My last post on John Evelyn’s diary entries that mention the painter John Michael Wright concentrated on Wright’s portraits of the “fire judges” originally painted for the Guildhall. Since that post a few additional pieces of information have come to light (i.e. these are the things I missed in the first place).
15 Fire Judges
This photograph of the Guildhall art gallery around 1930 probably shows the most number of the fire judge portraits in any one image. Fourteen, and the corner of the frame of a fifteenth, can be seen around the top of the side walls of the gallery. Unfortunately the quality of the photograph and the glare makes it difficult to identify the individual judges although the portrait on the left nearest the camera which may be the portrait of Sir Hugh Wyndham:
“Follow the money…”
What is true for Washington’s political scandals is also true for researching anything to do with the City of London. The Corporation of London, if sometimes a little lax in the cataloguing of paintings, is not so relaxed when it comes to recording financial transactions. I missed, in the first fire judges post, this important information, from 14 December 1671, in the Corporation’s records:
“Wee have agreed with Mr. Lilly for the Pictures of the King and Duke of Yorke to pay him one hundred pounds And for the Pictures of the Lord Keeper and Judges which were done by Mr. Wright Wee have agreed to allow him XXXVI li per picture, which for the 14 Pictures amounts to £504, although his comon price hath alwayes been £40 for pictures of whole length and for these hee demanded more in regard of his extraordinary expences in painting the same upon Bed Tickin (which are usually done upon Canvas) and priming them on both sides double for strength and Substance, Also Mr Wright the Herald Painters Bill for Painting the Judges Coates of Armes and inscriptions of their names at Xs a peeve amounts to £6.10s And Wee also certifye that Wee agreed with Mrs Ashfeild and Mrs Flushier for doing the frames of the Judges Pictures (with the Iron worke) at £12 a peece and £15 a peece for the Kings and Duke of Yorkes, eight of the judges were done by Mrs Ashfeild which amounts to £96 and five by Mrs Flushier which with the other two amounts to £90 (besides one formerly paid for to Mr. Norris) And Mr. Man hath also expended £5.14.10 in and about the setting up of the said Pictures & other expences relating thereunto All which persons Wee humbly recommend to bee paid by Order of this honoble Court.”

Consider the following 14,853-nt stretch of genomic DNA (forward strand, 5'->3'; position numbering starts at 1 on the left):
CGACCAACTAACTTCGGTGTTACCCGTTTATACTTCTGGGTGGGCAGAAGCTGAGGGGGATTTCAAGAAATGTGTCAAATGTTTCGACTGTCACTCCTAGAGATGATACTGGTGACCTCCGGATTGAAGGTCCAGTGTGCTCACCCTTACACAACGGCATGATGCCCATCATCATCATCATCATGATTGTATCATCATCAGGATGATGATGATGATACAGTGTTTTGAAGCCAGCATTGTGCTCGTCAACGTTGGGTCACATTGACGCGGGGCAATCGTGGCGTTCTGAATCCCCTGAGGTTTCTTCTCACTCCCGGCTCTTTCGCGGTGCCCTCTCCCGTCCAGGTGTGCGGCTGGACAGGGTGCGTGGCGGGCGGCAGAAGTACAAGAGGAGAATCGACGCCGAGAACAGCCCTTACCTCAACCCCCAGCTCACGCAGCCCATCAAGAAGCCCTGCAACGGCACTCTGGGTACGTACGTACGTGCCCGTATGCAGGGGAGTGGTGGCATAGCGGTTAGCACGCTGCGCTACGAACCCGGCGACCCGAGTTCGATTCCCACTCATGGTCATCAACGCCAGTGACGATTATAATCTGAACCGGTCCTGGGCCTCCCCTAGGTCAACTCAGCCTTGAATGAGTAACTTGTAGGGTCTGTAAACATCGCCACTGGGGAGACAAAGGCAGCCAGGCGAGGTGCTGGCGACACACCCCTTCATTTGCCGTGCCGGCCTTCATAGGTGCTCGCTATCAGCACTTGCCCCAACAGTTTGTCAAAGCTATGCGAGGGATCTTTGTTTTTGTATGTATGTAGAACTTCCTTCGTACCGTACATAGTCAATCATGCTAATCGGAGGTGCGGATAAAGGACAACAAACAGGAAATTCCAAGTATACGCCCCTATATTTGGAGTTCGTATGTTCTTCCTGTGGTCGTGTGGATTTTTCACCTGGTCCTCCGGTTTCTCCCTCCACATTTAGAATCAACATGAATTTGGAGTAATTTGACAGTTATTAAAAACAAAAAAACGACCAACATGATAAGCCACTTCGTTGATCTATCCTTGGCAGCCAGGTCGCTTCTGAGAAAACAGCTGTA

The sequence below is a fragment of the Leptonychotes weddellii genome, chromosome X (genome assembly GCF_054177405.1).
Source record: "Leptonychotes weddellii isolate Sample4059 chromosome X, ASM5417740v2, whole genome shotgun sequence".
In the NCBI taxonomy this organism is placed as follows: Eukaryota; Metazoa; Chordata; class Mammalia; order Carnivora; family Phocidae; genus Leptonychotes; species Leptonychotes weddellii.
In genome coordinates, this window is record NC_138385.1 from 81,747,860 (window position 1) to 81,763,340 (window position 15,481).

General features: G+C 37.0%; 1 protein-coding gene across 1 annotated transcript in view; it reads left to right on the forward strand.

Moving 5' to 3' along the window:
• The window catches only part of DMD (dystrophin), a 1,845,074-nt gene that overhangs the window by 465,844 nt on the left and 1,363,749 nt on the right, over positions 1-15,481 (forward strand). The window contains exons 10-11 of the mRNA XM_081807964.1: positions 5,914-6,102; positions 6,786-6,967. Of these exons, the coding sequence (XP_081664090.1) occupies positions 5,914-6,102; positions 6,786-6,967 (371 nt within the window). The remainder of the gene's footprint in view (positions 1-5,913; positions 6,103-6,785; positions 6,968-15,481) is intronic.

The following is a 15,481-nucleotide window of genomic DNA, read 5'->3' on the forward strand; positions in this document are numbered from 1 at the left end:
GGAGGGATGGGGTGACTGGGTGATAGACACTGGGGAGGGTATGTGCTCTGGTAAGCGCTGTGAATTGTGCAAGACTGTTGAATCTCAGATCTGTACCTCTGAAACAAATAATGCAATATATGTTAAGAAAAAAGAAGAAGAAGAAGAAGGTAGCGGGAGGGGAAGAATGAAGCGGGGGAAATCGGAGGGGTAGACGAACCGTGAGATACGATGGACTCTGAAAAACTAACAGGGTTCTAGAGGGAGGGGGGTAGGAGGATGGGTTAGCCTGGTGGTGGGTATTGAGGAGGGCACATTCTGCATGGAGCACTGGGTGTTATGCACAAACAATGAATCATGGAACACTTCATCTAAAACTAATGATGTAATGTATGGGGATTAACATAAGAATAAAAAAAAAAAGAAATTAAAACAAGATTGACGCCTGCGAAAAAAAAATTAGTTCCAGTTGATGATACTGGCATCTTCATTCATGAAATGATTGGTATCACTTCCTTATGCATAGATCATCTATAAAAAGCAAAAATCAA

This may need some explanation. As we’ve already seen Peter Lely (Mr Lilly) seems to have turned down the commission to paint the fire judges but did carry out the portraits of Charles II and the Duke Of York.
This document does tell us that Wright was initially commissioned to paint 14 portraits which are completed by 1671. I now know that Wright was paid for three further portraits in November 1672 and, at the same time, was commissioned to paint another. A further portrait was commissioned in 1674 with three more in 1675 which completes the set of 22 portraits. So when Evelyn visited the Guildhall in July 1673 the complete set would not have been on display but there would have been additions since 1671 which explains why he talks about the paintings being “newly painted”.
This document also tells us the Wright took precautions to make the portraits more robust than he normally would – so the portraits are primed on both sides and he uses Bed Tickin’ a more robust material than standard canvas which was used to cover bedding and stop feathers and straw protruding through the material. The irony is that this effort and extra expense were ultimately wasted. It is also not unusual for Wright to come back to a client seeking more funds for additional costs. Surviving letters concerning the portrait of Mrs Salesbury with her grandchildren (Tate Britain) include increased bills for better colour pigments and specially gilded frames.
“Mr Wright the Herald Painter” is believed to be reference to Wright’s brother who painted the coat of arms that tops each of the frames. There doesn’t seem to be any other evidence confirming Wright had a brother who was a painter. We do know that his nephew, Michael Wright, was a painter.